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Report: Prosecutors investigating whether Gaetz obstructed justice

Rep. Matt Gaetz (R-Fla.) denies he's obstructed justice after Politico reported late Wednesday that federal prosecutors are looking into the allegation as part of a sex crimes investigation.

Driving the news: Per Politico, the obstruction of justice inquiry centers on a call Gaetz had with a witness in the Department of Justice case against Joel Greenberg, a former associate of the congressman, who's pleaded guilty to charges including sex trafficking a 17-year-old girl and wire fraud.


  • "At some point during the conversation, Gaetz's former girlfriend "patched" him into the call with the witness, Politico reports, citing sources familiar with the case.
  • "While it's unknown exactly what was said, the discussion on that call is central to whether prosecutors can charge Gaetz with obstructing justice, which makes it illegal to suggest that a witness in a criminal case lie or give misleading testimony," according to Politico.

For the record: Gaetz has not been charged with any crimes and has repeatedly denied allegations of being sexually involved with a 17-year-old and claims that he shared naked images of women with other Congress members.

  • He told Axios' Jonathan Swan in March that the investigation is "rooted in an extortion effort against my family for $25 million."

What they're saying: "Congressman Gaetz pursues justice, he doesn’t obstruct it," a spokesperson for Gaetz said in a statement in response to the latest report.

  • "The anonymous allegations have thus far amounted to lies, wrapped in leaks, rooted in an extortion plot by a former DOJ official. After two months, there is still not a single on-record accusation of misconduct, and now the 'story' is changing yet again."
  • Representatives for Gaetz and the DOJ did not immediately respond to Axios' request for comment.

Go deeper: Rep. Gaetz declares he's "not going anywhere" amid sex trafficking probe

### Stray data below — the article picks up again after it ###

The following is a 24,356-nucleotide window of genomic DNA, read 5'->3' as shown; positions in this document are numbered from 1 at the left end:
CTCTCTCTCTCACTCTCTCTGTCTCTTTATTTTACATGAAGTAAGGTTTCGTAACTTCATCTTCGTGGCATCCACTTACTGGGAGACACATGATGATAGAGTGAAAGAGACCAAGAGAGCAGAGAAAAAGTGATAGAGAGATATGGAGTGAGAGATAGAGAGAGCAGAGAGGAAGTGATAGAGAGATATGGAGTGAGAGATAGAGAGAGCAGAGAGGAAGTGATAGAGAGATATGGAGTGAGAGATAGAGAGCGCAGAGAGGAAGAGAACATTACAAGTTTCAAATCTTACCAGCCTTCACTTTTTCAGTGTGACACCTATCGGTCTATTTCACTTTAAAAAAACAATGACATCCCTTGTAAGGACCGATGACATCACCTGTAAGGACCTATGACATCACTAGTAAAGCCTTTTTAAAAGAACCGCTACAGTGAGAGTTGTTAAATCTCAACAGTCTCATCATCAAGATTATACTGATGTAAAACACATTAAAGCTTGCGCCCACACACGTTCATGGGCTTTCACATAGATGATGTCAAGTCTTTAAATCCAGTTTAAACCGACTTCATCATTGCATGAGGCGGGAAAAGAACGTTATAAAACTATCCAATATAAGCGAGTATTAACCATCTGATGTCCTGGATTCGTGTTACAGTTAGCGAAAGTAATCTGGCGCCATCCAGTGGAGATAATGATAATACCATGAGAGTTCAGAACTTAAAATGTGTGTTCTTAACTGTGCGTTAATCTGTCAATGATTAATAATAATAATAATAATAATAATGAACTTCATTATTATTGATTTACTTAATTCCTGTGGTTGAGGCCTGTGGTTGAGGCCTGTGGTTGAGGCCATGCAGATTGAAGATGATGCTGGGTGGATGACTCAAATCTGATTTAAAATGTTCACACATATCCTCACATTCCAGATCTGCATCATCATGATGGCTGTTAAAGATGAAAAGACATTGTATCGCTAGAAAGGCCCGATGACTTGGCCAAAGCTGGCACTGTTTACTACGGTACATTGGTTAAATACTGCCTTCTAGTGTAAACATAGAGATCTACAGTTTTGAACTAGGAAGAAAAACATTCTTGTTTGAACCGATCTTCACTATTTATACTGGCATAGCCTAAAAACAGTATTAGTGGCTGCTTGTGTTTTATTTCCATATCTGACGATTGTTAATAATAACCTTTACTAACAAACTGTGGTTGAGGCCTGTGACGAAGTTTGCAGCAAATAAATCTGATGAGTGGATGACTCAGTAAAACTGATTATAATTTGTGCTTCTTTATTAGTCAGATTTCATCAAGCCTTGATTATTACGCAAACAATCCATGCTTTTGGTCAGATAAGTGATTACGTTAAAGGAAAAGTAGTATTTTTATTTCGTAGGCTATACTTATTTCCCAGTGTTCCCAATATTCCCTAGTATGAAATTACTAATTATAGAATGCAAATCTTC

Why the startup world needs to ditch "unicorns" for "dragons"

When Aileen Lee originally coined the term "unicorn" in late 2013, she was describing the 39 "U.S.-based software companies started since 2003 and valued at over $1 billion by public or private market investors."

Flashback: It got redefined in early 2015 by yours truly and Erin Griffith, in a cover story for Fortune, as any privately-held startup valued at $1 billion or more. At the time, we counted 80 of them.

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Why it matters: The changes could reduce traffic to some news publishers, particularly companies that post a lot of political content.

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Why it matters: As with Amazon's efforts in podcasting and music subscriptions, the company sees live audio as a way to bolster the types of content it can offer through its voice assistant, Alexa, and its smart speaker products.

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Hurricane Ida exposes America's precarious energy infrastructure

The powerful hurricane that plunged New Orleans into darkness for what could be weeks is the latest sign that U.S. power systems are not ready for a warmer, more volatile world.

The big picture: “Our current infrastructure is not adequate when it comes to these kinds of weather extremes,” Joshua Rhodes, a University of Texas energy expert, tells Axios.

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"We must go further": 70% of adults in European Union are fully vaccinated

About 70% of adults in the European Union are fully vaccinated against COVID-19, Ursula von der Leyen, the president of the European Commission, said Tuesday.

Why it matters: The milestone makes the E.U. one of the world's leaders in inoculations, after an initially lagging vaccine campaign, the New York Times notes.

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What Elizabeth Holmes jurors will be asked ahead of fraud trial

Jury selection begins today in USA v. Elizabeth Holmes, with the actual jury trial to get underway on Sept. 8.

Why it matters: Theranos was the biggest fraud in Silicon Valley history, putting both hundreds of millions of dollars and thousands of patients' health at risk.

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